Despite this, he admitted, "Yes, it's true that some brothers have done stupid things with their concubines - but blame that on us - not Islam (for Islam teaches us how to treat them justly)."


In another response dated Sept. 2, he blamed the current refugee crisis on the West's intervention in Syria. "Maybe it's because of coalition bombings on the State?" he asked. "When people get bombed and are scared they flee the area, does that make sense to you?"

"They flee because the coalition and their proxies are waging war against IS so the people can't live in peace in their controlled areas," he wrote on Sept. 1. "There are a million+ people living in Mosul, why are they not fleeing? Because they live in peace under Islamic Laws - and as soon as the apostates and the crusaders are going to attack Mosul thousands and thousands of people are going to be forced to leave."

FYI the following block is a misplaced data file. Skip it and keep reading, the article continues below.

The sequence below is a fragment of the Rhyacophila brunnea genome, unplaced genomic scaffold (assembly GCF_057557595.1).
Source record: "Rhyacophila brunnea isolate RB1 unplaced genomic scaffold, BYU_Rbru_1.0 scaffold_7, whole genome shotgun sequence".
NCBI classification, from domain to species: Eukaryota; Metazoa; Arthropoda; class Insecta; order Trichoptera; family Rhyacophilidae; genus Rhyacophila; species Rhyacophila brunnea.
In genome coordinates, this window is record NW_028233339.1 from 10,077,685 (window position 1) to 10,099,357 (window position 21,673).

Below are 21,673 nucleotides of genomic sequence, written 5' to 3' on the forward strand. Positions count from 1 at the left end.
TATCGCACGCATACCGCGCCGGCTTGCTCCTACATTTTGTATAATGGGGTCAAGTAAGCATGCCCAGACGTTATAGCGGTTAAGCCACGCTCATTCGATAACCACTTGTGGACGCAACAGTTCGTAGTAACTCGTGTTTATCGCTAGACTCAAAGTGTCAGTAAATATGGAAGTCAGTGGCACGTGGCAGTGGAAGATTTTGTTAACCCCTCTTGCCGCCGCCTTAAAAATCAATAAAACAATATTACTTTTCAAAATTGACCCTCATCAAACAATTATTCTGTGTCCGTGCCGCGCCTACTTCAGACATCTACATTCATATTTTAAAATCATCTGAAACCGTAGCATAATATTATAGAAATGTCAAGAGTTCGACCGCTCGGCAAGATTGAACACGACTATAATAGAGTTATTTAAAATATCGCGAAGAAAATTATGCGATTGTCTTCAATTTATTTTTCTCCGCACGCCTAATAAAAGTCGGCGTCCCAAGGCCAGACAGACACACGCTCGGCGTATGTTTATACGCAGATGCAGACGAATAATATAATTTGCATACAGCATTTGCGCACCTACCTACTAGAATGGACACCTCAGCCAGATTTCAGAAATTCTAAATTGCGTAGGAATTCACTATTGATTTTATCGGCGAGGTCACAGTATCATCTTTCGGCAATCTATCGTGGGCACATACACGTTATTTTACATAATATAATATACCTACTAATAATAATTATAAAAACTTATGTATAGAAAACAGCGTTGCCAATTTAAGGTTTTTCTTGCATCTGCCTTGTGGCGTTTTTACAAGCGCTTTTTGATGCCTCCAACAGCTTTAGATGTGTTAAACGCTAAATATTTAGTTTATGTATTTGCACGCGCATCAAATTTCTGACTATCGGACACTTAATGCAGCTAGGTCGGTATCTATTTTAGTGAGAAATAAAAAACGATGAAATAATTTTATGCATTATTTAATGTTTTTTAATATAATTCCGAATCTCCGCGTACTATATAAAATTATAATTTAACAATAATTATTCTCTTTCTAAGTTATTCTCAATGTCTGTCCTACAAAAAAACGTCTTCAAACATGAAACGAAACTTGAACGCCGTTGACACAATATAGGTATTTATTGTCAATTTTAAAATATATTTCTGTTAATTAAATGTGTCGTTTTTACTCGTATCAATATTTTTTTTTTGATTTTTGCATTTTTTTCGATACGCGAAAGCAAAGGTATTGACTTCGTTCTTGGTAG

"We fight and die together, the brotherhood on the battlefields is amazing," he wrote on July 29.

Yilmaz also talked openly about the possibility of his own death, making it clear that he wanted to die in combat. "Shahadah (martyrdom) is beautiful, I wouldn't want to get killed by a cowardly drone strike, though," he wrote, adding that he didn't want to die at the hands of "some chubby American guy sitting behind a computer screen somewhere in Qatar."

"Electricity and internet you can find almost anywhere in the Islamic State," Yilmaz said in response to an anonymous question posted June 19 about how he could have internet and computers in Syria.

"Hehehehe, I wish you could see Mosul, or Ar-Raqqah, it's just like any other city where people go about their daily lives. Shops, cars, parks, restaurants, gyms, schools, etc," he said, adding that his home in Syria reminded him of Adana, Turkey.

On Aug. 4, he posted this "first picture" of his "son," adding that he had named his child Muhammad Qasim Jībrīl. "I gave my baby boy 3 names because my father also gave me and my brothers 3 names," he later wrote.

Yilmaz also wrote that he hoped his son would grow up to be an ISIS fighter and said that the infant was "already showing signs."

Ellie Hall is a reporter for BuzzFeed News and is based in Washington, DC. Her secure PGP fingerprint is 6055 A264 DADD AADC 347E 5986 547C C11C DD7D 176A.